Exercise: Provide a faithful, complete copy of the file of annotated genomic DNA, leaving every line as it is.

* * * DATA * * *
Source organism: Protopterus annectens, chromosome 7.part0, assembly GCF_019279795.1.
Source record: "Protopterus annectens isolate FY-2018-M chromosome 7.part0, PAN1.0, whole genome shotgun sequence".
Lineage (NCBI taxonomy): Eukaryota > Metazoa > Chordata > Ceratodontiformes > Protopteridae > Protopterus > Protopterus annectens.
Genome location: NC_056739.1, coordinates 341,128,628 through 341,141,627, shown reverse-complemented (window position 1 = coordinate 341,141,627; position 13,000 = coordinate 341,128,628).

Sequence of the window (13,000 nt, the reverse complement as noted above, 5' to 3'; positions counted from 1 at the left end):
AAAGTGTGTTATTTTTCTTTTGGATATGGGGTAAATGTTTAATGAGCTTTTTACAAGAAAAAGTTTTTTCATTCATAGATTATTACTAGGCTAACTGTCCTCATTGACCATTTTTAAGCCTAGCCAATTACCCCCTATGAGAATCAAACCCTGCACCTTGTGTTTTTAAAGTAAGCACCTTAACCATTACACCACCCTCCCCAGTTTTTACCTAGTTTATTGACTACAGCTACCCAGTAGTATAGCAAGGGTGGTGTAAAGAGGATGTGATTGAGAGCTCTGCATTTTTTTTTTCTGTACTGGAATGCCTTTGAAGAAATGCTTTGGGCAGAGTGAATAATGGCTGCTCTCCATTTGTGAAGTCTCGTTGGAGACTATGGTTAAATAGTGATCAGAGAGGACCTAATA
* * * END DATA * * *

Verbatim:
Source organism: Protopterus annectens, chromosome 7.part0, assembly GCF_019279795.1.
Source record: "Protopterus annectens isolate FY-2018-M chromosome 7.part0, PAN1.0, whole genome shotgun sequence".
Lineage (NCBI taxonomy): Eukaryota > Metazoa > Chordata > Ceratodontiformes > Protopteridae > Protopterus > Protopterus annectens.
Genome location: NC_056739.1, coordinates 341,128,628 through 341,141,627, shown reverse-complemented (window position 1 = coordinate 341,141,627; position 13,000 = coordinate 341,128,628).

Sequence of the window (13,000 nt, the reverse complement as noted above, 5' to 3'; positions counted from 1 at the left end):
AAAGTGTGTTATTTTTCTTTTGGATATGGGGTAAATGTTTAATGAGCTTTTTACAAGAAAAAGTTTTTTCATTCATAGATTATTACTAGGCTAACTGTCCTCATTGACCATTTTTAAGCCTAGCCAATTACCCCCTATGAGAATCAAACCCTGCACCTTGTGTTTTTAAAGTAAGCACCTTAACCATTACACCACCCTCCCCAGTTTTTACCTAGTTTATTGACTACAGCTACCCAGTAGTATAGCAAGGGTGGTGTAAAGAGGATGTGATTGAGAGCTCTGCATTTTTTTTTTCTGTACTGGAATGCCTTTGAAGAAATGCTTTGGGCAGAGTGAATAATGGCTGCTCTCCATTTGTGAAGTCTCGTTGGAGACTATGGTTAAATAGTGATCAGAGAGGACCTAATA